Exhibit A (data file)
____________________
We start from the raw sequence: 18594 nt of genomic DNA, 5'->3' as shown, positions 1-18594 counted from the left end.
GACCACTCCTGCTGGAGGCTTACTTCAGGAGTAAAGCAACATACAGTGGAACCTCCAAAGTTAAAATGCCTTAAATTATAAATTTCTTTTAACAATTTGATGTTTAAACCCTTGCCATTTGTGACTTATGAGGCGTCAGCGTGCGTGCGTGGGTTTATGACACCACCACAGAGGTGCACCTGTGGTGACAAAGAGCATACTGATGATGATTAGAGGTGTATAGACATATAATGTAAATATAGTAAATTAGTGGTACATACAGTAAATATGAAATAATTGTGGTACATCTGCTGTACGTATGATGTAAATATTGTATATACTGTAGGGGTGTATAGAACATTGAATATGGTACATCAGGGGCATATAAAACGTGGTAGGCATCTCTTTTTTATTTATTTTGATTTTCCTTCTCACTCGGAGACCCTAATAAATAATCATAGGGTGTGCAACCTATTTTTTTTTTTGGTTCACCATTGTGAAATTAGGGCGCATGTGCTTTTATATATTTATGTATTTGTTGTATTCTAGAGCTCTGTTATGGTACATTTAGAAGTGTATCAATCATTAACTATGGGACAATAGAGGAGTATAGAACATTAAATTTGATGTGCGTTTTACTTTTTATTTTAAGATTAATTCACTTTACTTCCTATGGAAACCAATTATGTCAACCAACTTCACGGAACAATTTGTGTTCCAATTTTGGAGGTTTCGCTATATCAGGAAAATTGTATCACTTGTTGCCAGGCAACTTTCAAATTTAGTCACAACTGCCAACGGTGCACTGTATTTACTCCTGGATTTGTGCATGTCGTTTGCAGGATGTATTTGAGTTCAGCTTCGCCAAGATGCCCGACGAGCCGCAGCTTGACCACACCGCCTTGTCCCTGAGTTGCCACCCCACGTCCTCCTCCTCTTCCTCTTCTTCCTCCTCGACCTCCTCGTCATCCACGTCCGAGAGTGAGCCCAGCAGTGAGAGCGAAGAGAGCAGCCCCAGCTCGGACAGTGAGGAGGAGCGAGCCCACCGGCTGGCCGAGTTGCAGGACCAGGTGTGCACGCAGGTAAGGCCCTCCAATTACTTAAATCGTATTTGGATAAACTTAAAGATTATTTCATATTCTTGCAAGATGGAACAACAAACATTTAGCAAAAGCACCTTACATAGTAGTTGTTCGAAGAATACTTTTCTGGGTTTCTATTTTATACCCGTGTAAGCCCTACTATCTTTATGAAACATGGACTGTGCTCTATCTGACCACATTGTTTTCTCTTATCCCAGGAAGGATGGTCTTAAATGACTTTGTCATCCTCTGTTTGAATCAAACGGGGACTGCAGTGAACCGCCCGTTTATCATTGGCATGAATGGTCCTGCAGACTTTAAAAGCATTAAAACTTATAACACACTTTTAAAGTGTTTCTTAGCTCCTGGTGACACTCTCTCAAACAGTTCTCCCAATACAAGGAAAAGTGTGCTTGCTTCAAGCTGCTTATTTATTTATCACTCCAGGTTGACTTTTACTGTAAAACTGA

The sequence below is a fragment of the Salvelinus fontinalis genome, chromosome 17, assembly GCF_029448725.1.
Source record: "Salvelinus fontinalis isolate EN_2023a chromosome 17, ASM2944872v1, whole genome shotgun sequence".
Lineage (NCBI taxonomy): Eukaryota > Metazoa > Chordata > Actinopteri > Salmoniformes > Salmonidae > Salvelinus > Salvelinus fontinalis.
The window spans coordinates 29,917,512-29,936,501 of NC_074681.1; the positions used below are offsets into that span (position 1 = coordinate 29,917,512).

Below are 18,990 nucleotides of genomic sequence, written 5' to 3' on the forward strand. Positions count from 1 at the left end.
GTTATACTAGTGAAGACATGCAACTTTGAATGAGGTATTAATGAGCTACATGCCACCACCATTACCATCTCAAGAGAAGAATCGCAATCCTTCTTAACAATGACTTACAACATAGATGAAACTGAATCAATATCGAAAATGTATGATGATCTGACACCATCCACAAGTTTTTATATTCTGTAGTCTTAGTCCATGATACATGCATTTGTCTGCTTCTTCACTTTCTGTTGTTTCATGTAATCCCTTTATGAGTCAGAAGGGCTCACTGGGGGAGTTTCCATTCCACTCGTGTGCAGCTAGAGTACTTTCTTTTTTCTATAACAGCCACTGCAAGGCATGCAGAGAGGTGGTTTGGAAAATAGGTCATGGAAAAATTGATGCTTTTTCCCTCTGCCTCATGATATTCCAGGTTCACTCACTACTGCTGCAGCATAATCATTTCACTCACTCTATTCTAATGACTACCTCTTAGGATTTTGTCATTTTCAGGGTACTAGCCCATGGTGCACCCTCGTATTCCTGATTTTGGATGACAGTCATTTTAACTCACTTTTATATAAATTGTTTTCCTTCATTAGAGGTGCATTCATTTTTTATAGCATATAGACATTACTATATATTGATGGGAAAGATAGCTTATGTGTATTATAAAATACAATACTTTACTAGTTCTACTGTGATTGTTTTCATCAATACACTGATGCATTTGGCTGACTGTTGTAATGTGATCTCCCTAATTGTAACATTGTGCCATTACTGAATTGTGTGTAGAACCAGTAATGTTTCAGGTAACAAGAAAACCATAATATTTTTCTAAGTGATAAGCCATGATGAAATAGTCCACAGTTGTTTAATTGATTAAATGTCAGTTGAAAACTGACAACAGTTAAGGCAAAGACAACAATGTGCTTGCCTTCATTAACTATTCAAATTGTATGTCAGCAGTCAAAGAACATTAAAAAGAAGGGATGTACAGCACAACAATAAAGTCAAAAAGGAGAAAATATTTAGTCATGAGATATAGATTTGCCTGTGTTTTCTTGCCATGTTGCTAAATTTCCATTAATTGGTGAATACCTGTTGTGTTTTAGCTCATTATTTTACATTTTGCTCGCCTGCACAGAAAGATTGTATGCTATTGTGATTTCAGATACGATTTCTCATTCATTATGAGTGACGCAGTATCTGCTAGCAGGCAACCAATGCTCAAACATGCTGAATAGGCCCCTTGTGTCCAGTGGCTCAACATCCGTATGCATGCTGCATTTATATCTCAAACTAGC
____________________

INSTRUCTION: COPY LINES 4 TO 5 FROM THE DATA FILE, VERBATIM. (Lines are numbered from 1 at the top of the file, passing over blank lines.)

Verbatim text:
Source record: "Salvelinus fontinalis isolate EN_2023a chromosome 17, ASM2944872v1, whole genome shotgun sequence".
Lineage (NCBI taxonomy): Eukaryota > Metazoa > Chordata > Actinopteri > Salmoniformes > Salmonidae > Salvelinus > Salvelinus fontinalis.